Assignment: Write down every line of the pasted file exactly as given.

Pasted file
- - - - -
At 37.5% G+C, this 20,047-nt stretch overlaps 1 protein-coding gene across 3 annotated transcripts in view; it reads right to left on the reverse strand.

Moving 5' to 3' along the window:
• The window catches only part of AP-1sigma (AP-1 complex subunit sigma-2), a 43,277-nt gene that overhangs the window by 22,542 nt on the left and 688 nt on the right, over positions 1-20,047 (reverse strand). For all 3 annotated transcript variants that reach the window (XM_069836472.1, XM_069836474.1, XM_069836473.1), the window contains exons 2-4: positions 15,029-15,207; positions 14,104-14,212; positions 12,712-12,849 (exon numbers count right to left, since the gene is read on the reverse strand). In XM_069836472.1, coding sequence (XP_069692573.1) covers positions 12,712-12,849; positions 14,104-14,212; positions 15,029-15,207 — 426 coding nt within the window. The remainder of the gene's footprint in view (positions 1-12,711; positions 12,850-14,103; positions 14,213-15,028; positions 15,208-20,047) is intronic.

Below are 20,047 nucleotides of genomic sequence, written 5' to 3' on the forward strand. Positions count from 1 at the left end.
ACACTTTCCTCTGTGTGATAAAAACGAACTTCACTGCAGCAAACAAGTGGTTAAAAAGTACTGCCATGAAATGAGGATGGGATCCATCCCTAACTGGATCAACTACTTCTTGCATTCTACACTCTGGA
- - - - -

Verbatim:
At 37.5% G+C, this 20,047-nt stretch overlaps 1 protein-coding gene across 3 annotated transcripts in view; it reads right to left on the reverse strand.

Moving 5' to 3' along the window:
• The window catches only part of AP-1sigma (AP-1 complex subunit sigma-2), a 43,277-nt gene that overhangs the window by 22,542 nt on the left and 688 nt on the right, over positions 1-20,047 (reverse strand). For all 3 annotated transcript variants that reach the window (XM_069836472.1, XM_069836474.1, XM_069836473.1), the window contains exons 2-4: positions 15,029-15,207; positions 14,104-14,212; positions 12,712-12,849 (exon numbers count right to left, since the gene is read on the reverse strand). In XM_069836472.1, coding sequence (XP_069692573.1) covers positions 12,712-12,849; positions 14,104-14,212; positions 15,029-15,207 — 426 coding nt within the window. The remainder of the gene's footprint in view (positions 1-12,711; positions 12,850-14,103; positions 14,213-15,028; positions 15,208-20,047) is intronic.

Below are 20,047 nucleotides of genomic sequence, written 5' to 3' on the forward strand. Positions count from 1 at the left end.
ACACTTTCCTCTGTGTGATAAAAACGAACTTCACTGCAGCAAACAAGTGGTTAAAAAGTACTGCCATGAAATGAGGATGGGATCCATCCCTAACTGGATCAACTACTTCTTGCATTCTACACTCTGGA